Market told to adopt electronic systems or face compulsory measures
?Lloyd’s chief executive Richard Ward has sent out a clear warning to the London market to adopt business process reforms or face a raft of compulsory measures.
For the first time,Ward has set out specific proposals to increase the uptake of reforms, such as using the electronic claims file (ECF) and accounting and settlement (A&S) repository.
Ward insisted: “We’re not efficient; our customers are expecting more; and we are faced with more competition.
“There are no more excuses,” he added. “The [ECF] system works and is available to everyone. Businesses seem to agree with the principle of processing claims electronically but are having difficulty converting this into action.”
If progress is not made, Ward said that he would look at measures such as publishing league tables, which show relative performance; mandating the use of ECF; loading syndicates’ capital; lowering transactional costs for electronic transactions; and making use of ECF compulsory for newly-registered UK brokers.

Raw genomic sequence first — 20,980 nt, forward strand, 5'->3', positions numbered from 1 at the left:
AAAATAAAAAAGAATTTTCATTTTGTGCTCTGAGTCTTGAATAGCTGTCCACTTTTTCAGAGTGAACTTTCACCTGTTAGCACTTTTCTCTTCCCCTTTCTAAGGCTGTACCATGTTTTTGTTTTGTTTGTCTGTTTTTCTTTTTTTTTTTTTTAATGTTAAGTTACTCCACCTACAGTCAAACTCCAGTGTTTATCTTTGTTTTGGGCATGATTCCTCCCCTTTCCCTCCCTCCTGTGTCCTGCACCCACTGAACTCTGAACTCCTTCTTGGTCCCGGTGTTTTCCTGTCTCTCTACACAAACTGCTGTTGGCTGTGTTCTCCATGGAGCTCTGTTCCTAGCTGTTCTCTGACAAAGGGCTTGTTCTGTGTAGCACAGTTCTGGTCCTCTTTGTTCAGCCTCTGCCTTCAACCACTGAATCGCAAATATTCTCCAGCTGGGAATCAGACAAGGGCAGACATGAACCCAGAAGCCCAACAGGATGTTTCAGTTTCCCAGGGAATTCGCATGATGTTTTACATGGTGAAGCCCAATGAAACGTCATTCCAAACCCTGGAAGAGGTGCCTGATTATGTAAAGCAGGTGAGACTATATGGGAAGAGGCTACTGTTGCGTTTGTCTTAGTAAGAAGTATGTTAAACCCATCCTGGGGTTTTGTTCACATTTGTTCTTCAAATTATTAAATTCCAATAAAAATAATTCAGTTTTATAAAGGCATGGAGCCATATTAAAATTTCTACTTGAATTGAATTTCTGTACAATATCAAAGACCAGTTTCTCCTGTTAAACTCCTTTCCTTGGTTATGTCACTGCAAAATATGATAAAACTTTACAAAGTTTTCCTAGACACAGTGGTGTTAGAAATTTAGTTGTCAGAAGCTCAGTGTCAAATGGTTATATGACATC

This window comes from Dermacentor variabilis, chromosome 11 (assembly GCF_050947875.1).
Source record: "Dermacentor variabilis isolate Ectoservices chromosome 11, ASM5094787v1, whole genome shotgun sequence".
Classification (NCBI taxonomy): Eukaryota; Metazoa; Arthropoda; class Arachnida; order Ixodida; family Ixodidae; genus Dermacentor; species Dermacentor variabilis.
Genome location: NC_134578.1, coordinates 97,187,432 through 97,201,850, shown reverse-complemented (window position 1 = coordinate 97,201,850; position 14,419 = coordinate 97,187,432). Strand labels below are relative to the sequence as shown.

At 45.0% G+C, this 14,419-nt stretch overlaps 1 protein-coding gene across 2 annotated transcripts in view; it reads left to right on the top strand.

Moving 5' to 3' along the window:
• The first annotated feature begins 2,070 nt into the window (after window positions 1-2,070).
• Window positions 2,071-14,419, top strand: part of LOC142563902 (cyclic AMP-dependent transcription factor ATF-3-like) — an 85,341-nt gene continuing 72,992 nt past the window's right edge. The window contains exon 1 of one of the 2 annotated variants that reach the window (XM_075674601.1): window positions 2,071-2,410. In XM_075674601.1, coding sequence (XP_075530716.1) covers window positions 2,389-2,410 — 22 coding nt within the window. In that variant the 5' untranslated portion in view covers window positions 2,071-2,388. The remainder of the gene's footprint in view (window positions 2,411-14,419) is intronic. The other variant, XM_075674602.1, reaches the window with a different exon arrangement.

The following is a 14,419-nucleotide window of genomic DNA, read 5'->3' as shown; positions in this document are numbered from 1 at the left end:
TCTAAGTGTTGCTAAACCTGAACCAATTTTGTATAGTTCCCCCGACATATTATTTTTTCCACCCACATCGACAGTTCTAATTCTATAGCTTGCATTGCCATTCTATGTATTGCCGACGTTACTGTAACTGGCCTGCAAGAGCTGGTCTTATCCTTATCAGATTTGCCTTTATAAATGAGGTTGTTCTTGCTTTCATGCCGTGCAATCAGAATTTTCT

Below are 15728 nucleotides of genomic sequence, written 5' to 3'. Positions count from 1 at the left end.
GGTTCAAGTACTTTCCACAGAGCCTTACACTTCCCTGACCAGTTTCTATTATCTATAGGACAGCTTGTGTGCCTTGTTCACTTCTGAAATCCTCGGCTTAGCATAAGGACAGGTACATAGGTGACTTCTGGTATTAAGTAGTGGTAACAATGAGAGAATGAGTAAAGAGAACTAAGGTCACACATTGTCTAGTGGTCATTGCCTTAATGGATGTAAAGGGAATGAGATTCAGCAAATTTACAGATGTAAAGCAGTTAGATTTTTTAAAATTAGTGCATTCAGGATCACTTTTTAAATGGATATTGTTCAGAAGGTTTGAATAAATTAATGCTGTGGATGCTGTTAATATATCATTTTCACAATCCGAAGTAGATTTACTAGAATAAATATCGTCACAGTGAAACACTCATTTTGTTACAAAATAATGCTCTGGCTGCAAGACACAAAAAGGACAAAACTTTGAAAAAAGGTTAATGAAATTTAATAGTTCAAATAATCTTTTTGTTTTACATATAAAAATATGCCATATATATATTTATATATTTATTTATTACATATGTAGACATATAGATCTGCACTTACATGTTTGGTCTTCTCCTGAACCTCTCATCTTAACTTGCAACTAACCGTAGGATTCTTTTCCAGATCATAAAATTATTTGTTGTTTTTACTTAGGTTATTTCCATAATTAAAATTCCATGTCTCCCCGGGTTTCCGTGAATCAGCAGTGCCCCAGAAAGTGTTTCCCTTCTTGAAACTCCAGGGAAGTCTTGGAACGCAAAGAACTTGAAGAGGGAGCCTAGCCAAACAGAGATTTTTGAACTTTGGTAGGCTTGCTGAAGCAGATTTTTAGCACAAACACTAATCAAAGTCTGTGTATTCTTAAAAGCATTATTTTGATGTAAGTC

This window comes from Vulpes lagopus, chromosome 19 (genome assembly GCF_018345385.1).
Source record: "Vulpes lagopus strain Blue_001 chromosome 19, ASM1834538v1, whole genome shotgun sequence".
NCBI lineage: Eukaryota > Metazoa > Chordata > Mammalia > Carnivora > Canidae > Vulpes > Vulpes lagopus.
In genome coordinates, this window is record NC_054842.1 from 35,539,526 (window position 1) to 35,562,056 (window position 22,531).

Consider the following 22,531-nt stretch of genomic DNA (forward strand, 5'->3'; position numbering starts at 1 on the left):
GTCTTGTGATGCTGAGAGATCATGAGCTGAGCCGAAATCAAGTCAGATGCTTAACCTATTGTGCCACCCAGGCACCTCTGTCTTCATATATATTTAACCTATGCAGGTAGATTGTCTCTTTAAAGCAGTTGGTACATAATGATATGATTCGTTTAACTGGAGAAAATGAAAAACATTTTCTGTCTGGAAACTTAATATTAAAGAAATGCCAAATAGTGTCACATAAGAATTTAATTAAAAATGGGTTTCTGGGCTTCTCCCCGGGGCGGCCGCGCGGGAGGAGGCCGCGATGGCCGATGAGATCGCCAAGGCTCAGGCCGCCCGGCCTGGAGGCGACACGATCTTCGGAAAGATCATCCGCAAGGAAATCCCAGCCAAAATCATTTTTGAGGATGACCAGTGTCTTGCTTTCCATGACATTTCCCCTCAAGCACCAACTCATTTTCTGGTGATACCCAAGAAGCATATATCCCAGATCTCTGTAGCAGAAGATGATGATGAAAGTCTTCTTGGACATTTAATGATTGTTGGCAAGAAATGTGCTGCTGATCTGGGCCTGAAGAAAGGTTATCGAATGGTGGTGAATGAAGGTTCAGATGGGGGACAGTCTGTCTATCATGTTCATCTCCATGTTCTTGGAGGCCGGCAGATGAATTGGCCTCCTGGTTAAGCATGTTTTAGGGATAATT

He also promised that later this month Lloyd’s would set out timescales for ending the daily paper vans that transport documentation to Chatham, and using the A&S repository as the sole means of settling transactions.
Mark Barwick, project manager at the London Market Brokers’ Committee, welcomed the measures and said it was actively encouraging brokers to invest in ECF.
But he warned: “Any move to mandate ECF we welcome, although this must take into account that brokers have to build systems to support ECF, which takes time to implement.”
Although Ward’s stance has been given the thumbs up, the suggestion that London brokers should think about removing themselves from the “money game”, where brokers hold monies due to underwriters, in a bid to tackle the issue of trapped premiums was greeted with scepticism.
“It will open up a can of worms,” said one senior Lloyd’s broker. “[Clients] don’t want to collect 10% of claims from one underwriter and 10% from another and the same can be said for premiums. Brokers play a significant part in that process.”
According to Ward, there is an estimated $120m of trapped premium in the systems of the top 20 brokers, for the 10 year period between 1993-2003.